That said, we ARE a bit tired of the subtle and not-so-subtle putdowns of our food, accents, intelligence and supposed prejudices. I can recall that my mother's boss and his wife, New York transplants in the 60's, were so shocked that Atlanta had a symphony orchestra and that we weren't all running around barefoot using outhouses. The history of Atlanta during that period is quite interesting. The city's leadership was enlightened in its handling of the Civil Rights movement, largely avoiding the violence that marred other parts of the country (the north included). Not that it was all sunshine and roses, but given the climate of the times, a remarkable accomplishment.

I've spend a good bit of time in the Asheville area working with civic leaders and nonprofits there, and have found many progressive people with innovative ideas and a commitment to building a more sustainable community. There is a wide range of groups working on renewable energy, sustainable agriculture, alternative transportation, transition towns, etc. Of course, there are differing philosophical and political ideas...it wouldn't be the real world otherwise...but there also seems to be a dynamic civic discourse.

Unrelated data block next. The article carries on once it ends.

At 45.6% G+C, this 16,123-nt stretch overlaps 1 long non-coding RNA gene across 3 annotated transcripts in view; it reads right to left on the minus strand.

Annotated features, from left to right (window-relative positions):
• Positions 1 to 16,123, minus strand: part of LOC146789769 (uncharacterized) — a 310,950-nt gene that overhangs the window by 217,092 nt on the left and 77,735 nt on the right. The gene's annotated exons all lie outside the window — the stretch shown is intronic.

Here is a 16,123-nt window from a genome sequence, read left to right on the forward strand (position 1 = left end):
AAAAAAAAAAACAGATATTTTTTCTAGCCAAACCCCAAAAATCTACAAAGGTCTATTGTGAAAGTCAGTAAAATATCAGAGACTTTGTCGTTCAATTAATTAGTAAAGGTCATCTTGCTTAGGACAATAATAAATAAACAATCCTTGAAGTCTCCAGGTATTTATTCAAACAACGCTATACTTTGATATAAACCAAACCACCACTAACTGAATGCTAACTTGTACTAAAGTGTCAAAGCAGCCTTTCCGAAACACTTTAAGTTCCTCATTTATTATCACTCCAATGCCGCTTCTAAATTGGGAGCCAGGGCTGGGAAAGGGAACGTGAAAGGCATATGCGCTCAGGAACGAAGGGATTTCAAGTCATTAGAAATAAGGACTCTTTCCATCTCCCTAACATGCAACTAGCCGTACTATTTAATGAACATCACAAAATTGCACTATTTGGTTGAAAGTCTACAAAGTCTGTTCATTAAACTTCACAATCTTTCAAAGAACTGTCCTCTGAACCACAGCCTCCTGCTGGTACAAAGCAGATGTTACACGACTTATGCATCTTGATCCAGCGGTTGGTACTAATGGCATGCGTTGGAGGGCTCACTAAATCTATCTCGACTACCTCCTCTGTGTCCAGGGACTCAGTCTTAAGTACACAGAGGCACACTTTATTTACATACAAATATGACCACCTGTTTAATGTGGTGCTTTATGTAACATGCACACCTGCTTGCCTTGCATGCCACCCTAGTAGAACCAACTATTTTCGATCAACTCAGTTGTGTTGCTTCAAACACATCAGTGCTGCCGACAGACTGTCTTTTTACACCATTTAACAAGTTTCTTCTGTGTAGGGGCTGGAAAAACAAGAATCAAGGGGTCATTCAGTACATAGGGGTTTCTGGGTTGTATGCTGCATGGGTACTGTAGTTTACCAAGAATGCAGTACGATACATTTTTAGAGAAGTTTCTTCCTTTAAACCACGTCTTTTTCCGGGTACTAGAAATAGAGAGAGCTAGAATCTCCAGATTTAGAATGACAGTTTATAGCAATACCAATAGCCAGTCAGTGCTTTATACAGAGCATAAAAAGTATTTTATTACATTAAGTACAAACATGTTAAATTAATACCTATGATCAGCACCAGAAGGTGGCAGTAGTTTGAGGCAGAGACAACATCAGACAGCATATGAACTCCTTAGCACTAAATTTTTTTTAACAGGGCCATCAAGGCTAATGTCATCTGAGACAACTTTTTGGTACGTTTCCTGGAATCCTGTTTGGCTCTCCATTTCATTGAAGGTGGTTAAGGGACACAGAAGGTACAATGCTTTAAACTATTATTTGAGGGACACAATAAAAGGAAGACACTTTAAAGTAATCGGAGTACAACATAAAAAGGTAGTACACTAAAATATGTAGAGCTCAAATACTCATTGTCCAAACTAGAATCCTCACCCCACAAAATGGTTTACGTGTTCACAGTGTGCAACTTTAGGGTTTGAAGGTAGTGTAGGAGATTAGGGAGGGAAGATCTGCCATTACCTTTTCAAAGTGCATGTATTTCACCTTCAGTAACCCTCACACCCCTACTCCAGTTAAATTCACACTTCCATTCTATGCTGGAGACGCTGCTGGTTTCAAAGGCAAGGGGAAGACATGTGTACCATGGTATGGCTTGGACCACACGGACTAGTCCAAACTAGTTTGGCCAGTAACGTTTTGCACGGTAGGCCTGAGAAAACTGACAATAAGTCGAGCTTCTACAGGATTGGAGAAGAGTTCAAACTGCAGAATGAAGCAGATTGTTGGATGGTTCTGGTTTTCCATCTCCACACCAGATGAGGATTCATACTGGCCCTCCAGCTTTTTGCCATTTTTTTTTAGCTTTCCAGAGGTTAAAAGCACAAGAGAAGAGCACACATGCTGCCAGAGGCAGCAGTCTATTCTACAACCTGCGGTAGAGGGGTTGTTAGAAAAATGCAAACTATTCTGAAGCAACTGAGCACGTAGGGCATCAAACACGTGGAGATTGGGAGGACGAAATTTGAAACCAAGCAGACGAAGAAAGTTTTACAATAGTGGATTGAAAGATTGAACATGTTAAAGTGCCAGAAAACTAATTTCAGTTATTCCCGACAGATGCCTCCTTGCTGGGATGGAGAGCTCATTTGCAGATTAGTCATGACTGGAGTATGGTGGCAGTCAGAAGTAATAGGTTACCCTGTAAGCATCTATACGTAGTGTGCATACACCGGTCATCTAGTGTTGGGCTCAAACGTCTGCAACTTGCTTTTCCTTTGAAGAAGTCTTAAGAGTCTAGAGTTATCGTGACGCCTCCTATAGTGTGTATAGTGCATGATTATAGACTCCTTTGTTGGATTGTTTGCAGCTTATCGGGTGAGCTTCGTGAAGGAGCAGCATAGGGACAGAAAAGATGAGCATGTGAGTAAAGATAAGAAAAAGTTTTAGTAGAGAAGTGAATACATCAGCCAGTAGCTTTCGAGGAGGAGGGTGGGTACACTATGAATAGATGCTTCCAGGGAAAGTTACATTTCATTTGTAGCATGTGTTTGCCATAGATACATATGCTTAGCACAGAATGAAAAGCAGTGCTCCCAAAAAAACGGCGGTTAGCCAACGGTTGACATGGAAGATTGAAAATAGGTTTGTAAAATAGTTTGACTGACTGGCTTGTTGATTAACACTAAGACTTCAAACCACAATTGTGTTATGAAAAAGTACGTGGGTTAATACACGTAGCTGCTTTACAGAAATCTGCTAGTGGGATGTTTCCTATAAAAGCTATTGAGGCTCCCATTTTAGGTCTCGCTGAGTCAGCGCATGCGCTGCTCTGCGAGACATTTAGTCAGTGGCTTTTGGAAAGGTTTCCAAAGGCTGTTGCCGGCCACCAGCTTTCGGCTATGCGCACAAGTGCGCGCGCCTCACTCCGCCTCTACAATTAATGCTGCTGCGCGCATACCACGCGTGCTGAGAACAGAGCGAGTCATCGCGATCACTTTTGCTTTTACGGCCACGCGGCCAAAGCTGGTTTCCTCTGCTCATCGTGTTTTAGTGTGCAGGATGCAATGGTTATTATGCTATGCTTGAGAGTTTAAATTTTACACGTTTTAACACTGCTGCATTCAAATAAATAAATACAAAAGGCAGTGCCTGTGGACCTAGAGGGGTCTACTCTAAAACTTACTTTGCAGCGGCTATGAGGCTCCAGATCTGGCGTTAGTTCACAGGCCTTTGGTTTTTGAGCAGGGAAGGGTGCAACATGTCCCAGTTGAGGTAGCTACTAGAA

You can find prejudiced, narrow-minded, and unfriendly people anywhere in the world. The majority of states, counties and cities are facing serious ongoing financial crises. Reactionary, clueless politics seems to be the norm across the country these days. In truly difficult times, no one can predict exactly how people and governments are going to react, although we can speculate about various scenarios. My fear is authoritarian federal and state actions in response to the perceived "temporary" emergency. My personal preference is for relatively strong local governments and civic groups with the competence, openess and flexibility to work with its citizens to co-create appropriate solutions for the well-being of the entire community. (IMHO, every man/woman for him/herself with an arsenal of guns on 20 acres in the woods sounds like a recipe for violence and chaos.)